Costco vs. Amazon Fresh: A Real-World Grocery Shopping Showdown

Amazon made big waves in the business world with its recent purchase of Whole Foods Market. As surprising as that was, it makes sense — Amazon was already a big player in the grocery game. They offer many bulk foods, as well as fresh food deliveries in certain areas through their Amazon Fresh delivery program. The Whole Foods deal seems like it will make those initiatives even more successful.

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    Amazon’s purchase of Whole Foods happened right around the time that my Costco membership was up for renewal. I figured that Amazon would soon have some Whole Foods-type offerings at discount prices, so I decided to cancel my Costco membership and give it a try. It was time to flex my millennial muscles and enter the brave new world of grocery delivery services.

    There are many options for grocery delivery services, with Instacart and FreshDirect being two of the biggest. But, I decided to try Amazon both because of the Whole Foods purchase and simple brand loyalty: I’ve been an Amazon user forever, and I trust them to do a good job.

    Over the past month, I tracked my spending via Amazon and compared it to my previous Costco purchases. Here’s how the two services stacked up.

    Costco vs. Amazon Fresh: Membership Cost

    A Costco executive membership costs about $120 per year. You can also get a more basic $60-a-year membership, but then you don’t get any cash back rewards. With the executive membership, you get 2% back on your purchases.

    Amazon Fresh requires an Amazon Prime membership, which costs $99 a year (and comes with perks like free video and music streaming). Amazon Fresh costs another $15 per month on top of that, so the total cost comes out to $279 a year (or $180 if you’re already a steadfast Prime member regardless).

    One nice thing is that Amazon offers free one-month trials of both Prime and Fresh, so you get to try it out before committing that large sum. Another thing to keep in mind is that Amazon Fresh charges a delivery fee on orders under $40. That’s not a problem for me, as I do big buys when I use the service, the same way I would at Costco.

    But, it’s clear that over the course of the year, Costco is the winner in this department, by a wide margin — it’s $159 cheaper for the executive membership, and a whopping $219 cheaper for its basic membership.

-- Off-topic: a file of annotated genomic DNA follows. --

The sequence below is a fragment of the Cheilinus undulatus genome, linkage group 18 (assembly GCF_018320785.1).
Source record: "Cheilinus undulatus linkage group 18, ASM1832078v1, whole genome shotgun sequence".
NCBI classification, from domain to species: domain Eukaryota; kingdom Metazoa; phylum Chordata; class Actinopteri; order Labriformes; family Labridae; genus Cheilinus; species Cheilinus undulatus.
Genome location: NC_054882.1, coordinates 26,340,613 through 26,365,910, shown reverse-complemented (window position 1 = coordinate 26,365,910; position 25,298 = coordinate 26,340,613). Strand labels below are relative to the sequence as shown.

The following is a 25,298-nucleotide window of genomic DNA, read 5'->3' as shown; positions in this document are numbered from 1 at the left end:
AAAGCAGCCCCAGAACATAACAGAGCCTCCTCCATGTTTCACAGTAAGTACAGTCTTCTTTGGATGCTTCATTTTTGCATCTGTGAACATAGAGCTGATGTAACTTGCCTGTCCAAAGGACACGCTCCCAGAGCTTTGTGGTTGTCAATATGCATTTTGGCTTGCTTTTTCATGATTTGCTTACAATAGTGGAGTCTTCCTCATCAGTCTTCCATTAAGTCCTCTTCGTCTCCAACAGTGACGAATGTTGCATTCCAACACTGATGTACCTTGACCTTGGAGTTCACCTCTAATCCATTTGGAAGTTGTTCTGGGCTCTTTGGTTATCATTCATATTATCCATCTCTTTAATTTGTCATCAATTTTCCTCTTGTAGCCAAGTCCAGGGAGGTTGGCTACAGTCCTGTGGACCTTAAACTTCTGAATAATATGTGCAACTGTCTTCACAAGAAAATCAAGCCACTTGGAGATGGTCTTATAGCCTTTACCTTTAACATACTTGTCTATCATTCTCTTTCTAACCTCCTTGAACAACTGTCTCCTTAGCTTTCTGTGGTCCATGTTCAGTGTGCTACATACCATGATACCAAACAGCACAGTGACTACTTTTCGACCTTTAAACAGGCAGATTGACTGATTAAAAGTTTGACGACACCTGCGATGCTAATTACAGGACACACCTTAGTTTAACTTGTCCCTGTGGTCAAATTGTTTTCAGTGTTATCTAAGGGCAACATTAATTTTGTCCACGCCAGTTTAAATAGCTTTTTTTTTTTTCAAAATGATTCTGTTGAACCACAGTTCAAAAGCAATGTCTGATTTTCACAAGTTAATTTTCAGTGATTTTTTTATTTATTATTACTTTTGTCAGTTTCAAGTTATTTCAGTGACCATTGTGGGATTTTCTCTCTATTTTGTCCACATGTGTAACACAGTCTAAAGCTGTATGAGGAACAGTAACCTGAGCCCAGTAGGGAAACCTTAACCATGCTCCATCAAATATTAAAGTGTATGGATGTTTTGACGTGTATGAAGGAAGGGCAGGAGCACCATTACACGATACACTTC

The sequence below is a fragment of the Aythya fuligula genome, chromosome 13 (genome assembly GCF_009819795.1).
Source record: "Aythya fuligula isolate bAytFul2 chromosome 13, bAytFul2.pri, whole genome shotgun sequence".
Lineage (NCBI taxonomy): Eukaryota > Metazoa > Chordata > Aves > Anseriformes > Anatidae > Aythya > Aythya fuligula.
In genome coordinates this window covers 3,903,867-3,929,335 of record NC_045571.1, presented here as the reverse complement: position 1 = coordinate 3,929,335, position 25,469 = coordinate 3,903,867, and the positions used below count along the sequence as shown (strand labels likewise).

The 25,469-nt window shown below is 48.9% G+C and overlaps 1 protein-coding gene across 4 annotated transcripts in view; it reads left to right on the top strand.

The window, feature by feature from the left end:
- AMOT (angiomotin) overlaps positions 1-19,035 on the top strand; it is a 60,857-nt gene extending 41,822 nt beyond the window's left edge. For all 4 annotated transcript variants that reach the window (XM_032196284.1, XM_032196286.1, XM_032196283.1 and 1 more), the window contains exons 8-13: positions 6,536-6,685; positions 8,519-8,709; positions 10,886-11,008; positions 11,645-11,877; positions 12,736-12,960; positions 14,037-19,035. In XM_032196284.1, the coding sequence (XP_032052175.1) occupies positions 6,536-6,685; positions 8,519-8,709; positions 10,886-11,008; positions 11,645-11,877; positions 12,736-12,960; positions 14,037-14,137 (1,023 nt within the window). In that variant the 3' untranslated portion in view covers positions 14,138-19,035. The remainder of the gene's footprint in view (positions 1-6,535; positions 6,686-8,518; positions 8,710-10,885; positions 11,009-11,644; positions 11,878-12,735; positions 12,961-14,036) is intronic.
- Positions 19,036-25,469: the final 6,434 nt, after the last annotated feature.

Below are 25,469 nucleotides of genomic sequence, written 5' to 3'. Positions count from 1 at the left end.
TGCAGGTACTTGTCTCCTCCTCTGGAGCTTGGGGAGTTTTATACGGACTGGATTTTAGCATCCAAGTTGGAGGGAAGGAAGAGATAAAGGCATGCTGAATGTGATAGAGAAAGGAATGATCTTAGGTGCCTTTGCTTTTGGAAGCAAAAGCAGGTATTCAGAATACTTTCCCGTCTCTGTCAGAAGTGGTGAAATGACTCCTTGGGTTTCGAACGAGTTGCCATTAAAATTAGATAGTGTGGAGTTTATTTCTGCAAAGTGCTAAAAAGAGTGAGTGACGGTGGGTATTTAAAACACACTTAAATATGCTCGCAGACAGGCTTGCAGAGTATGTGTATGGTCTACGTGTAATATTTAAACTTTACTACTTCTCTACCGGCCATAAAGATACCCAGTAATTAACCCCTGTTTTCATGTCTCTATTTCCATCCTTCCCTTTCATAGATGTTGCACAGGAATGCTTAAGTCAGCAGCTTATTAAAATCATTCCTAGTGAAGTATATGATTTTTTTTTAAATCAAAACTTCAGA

Can Amazon make up that ground with its product prices? Let’s have a look.

    Costco vs. Amazon Fresh: Price Comparison

    Prices will vary by region and time of year, but we’re going with what I paid in the summer of 2017 in New York City. (These are per-unit price, as opposed to total cost.)  Also, this is not intended to be an exhaustive list, but rather a reflection of what I’ve actually been buying.

    Eggs (organic, 1 dozen)

    • Costco: $3.20
    • Amazon: $4.79

    Milk (1 gallon)

    • Costco: $2.65
    • Amazon: $4.75

    Honey (5 lbs)

    • Costco: $10.99
    • Amazon: $23.35

    Kale (1 lb)

    • Costco: $3.19
    • Amazon: $7.00

    Spinach (1 lb)

    • Costco: $1.92
    • Amazon: $5.38

    Honeycrisp apples (1 lb)

    • Costco: $2.36
    • Amazon: $7.92

    Almonds (1 lb)

    • Costco: $4.23
    • Amazon: $6.65

    Pistachios (1 lb)

    • Costco: $4.99
    • Amazon: $6.00

    Kerrygold butter (1 lb)

    • Costco: $5.13
    • Amazon: $7.00

    Frozen shrimp (1 lb)

    • Costco: $7.00
    • Amazon: $5.46

    Italian sausage (1 lb)

    • Costco: $2.80
    • Amazon: $3.78

    Ground beef (1 lb)

    • Costco – $3.20
    • Amazon – $3.99

    Canned black beans (8 cans)

    • Costco: $6.79
    • Amazon: $8.00

    Russet potatoes (1 lb)

    • Costco: $0.25
    • Amazon: $0.99

    Whoa. I figured Costco was cheaper, but I didn’t think it would be that much cheaper. Amazon cost me an extra $44 compared with my previous month using Costco. If it wasn’t for the frozen shrimp, Costco would have beat Amazon on every single item I bought.

    Over the last year, I made bi-monthly trips to Costco. If we suppose that I’d use Amazon Fresh at the same rate, and that the price gap between the two holds up, then I’d end up spending an extra $264 for my food at Amazon. Adding in the membership difference, Amazon would cost me $423 more per year than Costco.